Dealing with Environmental Issues in Syria

Desertification, polluted drinking water, and the drought in Syria have lead to a dire need for change to occur for the Syrian People. The SEPS (Syrian Environmental Protection Society) became the first environmental movement that had been founded and publicly announced in Syria; something that many saw as a step forward but still today the current situation in Syria requires more than just the help of one organization. With the SEPS being a NGO (non-governmental organization), it has little say in the Syrian government itself and can only try to illustrate the problems that not taking any steps would cause.

The drought in Syria combined with the mismanagement of the countries natural resources by President Assad, and bad irrigation techniques lead to serious devastation in the region. When Assad decided to subsidize water-intensive crops such as wheat and cotton, he inadvertently displaced 1.5 million people in Syria who lost everything due to the drought and climate conditions. It’s not only the crops that the drought is affecting, its livestock in the region as well. It’s estimated around 75 percent of farmers experienced total crop failure, and farmers lost up to 80 percent of their livestock. The above picture shows a region that looks barren with not a sight of a body of water; it illustrates what much of the country looks like.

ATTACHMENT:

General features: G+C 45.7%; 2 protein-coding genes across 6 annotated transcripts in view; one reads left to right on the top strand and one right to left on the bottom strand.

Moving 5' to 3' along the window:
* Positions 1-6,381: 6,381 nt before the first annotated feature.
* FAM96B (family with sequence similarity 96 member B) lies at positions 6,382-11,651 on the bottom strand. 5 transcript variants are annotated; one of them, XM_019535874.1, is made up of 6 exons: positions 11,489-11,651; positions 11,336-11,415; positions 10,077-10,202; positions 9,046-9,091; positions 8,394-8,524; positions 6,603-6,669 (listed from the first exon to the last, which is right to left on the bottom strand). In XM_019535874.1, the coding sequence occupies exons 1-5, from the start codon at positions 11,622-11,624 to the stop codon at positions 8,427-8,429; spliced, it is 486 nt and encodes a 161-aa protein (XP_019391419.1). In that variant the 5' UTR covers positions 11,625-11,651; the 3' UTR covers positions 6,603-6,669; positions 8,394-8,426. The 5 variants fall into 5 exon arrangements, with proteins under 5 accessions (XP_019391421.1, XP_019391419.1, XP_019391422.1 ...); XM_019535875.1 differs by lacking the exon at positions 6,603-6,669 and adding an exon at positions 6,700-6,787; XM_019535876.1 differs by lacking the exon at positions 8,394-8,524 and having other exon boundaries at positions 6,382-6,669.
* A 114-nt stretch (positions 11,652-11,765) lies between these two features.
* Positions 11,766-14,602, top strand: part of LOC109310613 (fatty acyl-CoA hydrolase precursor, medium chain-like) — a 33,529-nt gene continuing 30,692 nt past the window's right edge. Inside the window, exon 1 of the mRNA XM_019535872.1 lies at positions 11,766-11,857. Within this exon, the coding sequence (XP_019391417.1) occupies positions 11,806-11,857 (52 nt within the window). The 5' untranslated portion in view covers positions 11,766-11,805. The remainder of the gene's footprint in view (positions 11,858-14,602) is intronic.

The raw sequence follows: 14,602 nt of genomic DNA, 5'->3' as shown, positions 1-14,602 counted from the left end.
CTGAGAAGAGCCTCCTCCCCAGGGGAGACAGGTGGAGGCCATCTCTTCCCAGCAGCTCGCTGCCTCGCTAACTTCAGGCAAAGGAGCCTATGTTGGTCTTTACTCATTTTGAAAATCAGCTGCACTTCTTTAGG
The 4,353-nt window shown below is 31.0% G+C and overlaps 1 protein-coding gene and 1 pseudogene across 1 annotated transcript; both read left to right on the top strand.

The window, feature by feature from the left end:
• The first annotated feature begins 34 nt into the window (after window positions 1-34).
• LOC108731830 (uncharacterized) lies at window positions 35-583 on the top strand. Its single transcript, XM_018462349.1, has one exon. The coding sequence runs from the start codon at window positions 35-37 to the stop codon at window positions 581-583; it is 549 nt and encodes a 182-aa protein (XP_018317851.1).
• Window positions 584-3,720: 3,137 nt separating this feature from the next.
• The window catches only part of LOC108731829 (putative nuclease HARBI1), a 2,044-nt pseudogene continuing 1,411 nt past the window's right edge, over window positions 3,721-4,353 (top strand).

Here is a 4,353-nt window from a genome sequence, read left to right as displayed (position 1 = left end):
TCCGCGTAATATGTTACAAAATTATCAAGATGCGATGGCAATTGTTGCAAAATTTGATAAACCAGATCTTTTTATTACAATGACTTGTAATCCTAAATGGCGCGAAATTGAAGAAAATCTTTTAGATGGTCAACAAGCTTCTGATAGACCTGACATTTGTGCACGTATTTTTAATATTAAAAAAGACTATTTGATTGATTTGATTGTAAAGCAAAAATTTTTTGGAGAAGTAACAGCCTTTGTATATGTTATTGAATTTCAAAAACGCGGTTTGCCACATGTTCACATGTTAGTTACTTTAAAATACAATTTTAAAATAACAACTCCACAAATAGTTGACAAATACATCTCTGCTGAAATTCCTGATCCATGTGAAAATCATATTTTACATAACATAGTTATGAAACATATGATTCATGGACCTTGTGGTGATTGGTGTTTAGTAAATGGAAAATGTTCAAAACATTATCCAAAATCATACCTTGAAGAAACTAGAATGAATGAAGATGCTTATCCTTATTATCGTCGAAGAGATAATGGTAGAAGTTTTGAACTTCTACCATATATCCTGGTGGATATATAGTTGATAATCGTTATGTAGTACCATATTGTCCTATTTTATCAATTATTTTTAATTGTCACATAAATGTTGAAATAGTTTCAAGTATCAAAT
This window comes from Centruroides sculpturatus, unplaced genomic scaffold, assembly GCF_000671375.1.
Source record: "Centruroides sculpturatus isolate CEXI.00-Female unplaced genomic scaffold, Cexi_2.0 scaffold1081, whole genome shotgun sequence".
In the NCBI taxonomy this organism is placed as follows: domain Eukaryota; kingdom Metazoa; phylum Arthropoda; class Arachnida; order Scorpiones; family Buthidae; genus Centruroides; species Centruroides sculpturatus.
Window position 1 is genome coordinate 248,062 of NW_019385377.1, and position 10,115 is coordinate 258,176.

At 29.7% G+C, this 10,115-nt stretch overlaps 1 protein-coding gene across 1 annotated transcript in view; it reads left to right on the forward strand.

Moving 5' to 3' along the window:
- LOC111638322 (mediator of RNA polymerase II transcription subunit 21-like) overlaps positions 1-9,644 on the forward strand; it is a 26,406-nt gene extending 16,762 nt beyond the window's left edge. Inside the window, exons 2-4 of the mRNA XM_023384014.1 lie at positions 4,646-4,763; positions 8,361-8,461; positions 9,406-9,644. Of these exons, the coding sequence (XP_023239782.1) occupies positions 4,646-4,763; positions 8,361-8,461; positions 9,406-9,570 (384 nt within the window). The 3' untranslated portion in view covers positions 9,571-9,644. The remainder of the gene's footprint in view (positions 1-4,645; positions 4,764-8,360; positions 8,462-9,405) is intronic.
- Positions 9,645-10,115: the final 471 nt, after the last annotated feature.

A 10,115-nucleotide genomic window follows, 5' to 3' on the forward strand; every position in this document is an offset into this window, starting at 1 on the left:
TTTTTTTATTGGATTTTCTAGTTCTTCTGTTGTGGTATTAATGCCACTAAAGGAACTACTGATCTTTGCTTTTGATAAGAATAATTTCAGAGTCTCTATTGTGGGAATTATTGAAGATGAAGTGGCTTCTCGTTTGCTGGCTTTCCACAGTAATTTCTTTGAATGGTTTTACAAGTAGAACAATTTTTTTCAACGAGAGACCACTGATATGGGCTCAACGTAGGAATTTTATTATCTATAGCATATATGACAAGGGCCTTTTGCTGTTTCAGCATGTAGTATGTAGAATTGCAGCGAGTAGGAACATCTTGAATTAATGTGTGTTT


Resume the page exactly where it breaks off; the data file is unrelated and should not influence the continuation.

As seen in the above picture, Syria is illustrated in red which just shows how severe drought conditions are in Syria. Dry soil and not enough water has rendered much of the region useless. Syria is a part of the UN Millennium Development Goals, and according to the most recent one published in 2013, the number of people uprooted by conflict and persecution has been at its highest level in 18 years, something that’s finally being taken care of as Syria is appearing to be complying with UN demands.


By: Rohan Kohli


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